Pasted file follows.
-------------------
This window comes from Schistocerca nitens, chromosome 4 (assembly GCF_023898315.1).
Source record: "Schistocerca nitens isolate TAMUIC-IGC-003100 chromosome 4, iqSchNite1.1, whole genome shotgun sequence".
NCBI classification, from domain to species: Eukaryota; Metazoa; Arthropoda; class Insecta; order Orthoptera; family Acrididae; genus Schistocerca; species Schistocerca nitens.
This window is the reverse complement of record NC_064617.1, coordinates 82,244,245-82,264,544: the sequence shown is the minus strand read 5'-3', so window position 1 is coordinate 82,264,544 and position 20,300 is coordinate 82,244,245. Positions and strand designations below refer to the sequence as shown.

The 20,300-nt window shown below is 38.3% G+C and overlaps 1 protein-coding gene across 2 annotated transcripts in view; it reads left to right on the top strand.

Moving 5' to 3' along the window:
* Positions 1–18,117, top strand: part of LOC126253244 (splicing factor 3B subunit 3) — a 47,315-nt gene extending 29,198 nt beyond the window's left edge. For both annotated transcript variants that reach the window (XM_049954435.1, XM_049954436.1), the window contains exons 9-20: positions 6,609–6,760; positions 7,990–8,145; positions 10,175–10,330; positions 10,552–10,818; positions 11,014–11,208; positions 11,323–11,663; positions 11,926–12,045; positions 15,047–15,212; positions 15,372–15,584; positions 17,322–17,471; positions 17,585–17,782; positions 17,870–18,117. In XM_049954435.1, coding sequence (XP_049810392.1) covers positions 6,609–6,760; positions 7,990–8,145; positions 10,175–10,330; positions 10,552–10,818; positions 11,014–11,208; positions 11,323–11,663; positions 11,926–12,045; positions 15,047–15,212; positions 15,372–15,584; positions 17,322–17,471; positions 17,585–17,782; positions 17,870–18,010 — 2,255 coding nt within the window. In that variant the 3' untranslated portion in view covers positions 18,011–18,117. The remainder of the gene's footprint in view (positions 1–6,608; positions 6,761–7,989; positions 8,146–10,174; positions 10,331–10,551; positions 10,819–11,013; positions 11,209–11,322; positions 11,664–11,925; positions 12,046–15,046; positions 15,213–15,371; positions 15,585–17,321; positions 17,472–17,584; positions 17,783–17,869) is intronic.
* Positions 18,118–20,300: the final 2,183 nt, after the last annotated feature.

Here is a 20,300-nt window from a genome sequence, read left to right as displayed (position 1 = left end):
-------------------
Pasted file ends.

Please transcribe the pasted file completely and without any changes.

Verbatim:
This window comes from Schistocerca nitens, chromosome 4 (assembly GCF_023898315.1).
Source record: "Schistocerca nitens isolate TAMUIC-IGC-003100 chromosome 4, iqSchNite1.1, whole genome shotgun sequence".
NCBI classification, from domain to species: Eukaryota; Metazoa; Arthropoda; class Insecta; order Orthoptera; family Acrididae; genus Schistocerca; species Schistocerca nitens.
This window is the reverse complement of record NC_064617.1, coordinates 82,244,245-82,264,544: the sequence shown is the minus strand read 5'-3', so window position 1 is coordinate 82,264,544 and position 20,300 is coordinate 82,244,245. Positions and strand designations below refer to the sequence as shown.

The 20,300-nt window shown below is 38.3% G+C and overlaps 1 protein-coding gene across 2 annotated transcripts in view; it reads left to right on the top strand.

Moving 5' to 3' along the window:
* Positions 1–18,117, top strand: part of LOC126253244 (splicing factor 3B subunit 3) — a 47,315-nt gene extending 29,198 nt beyond the window's left edge. For both annotated transcript variants that reach the window (XM_049954435.1, XM_049954436.1), the window contains exons 9-20: positions 6,609–6,760; positions 7,990–8,145; positions 10,175–10,330; positions 10,552–10,818; positions 11,014–11,208; positions 11,323–11,663; positions 11,926–12,045; positions 15,047–15,212; positions 15,372–15,584; positions 17,322–17,471; positions 17,585–17,782; positions 17,870–18,117. In XM_049954435.1, coding sequence (XP_049810392.1) covers positions 6,609–6,760; positions 7,990–8,145; positions 10,175–10,330; positions 10,552–10,818; positions 11,014–11,208; positions 11,323–11,663; positions 11,926–12,045; positions 15,047–15,212; positions 15,372–15,584; positions 17,322–17,471; positions 17,585–17,782; positions 17,870–18,010 — 2,255 coding nt within the window. In that variant the 3' untranslated portion in view covers positions 18,011–18,117. The remainder of the gene's footprint in view (positions 1–6,608; positions 6,761–7,989; positions 8,146–10,174; positions 10,331–10,551; positions 10,819–11,013; positions 11,209–11,322; positions 11,664–11,925; positions 12,046–15,046; positions 15,213–15,371; positions 15,585–17,321; positions 17,472–17,584; positions 17,783–17,869) is intronic.
* Positions 18,118–20,300: the final 2,183 nt, after the last annotated feature.

Here is a 20,300-nt window from a genome sequence, read left to right as displayed (position 1 = left end):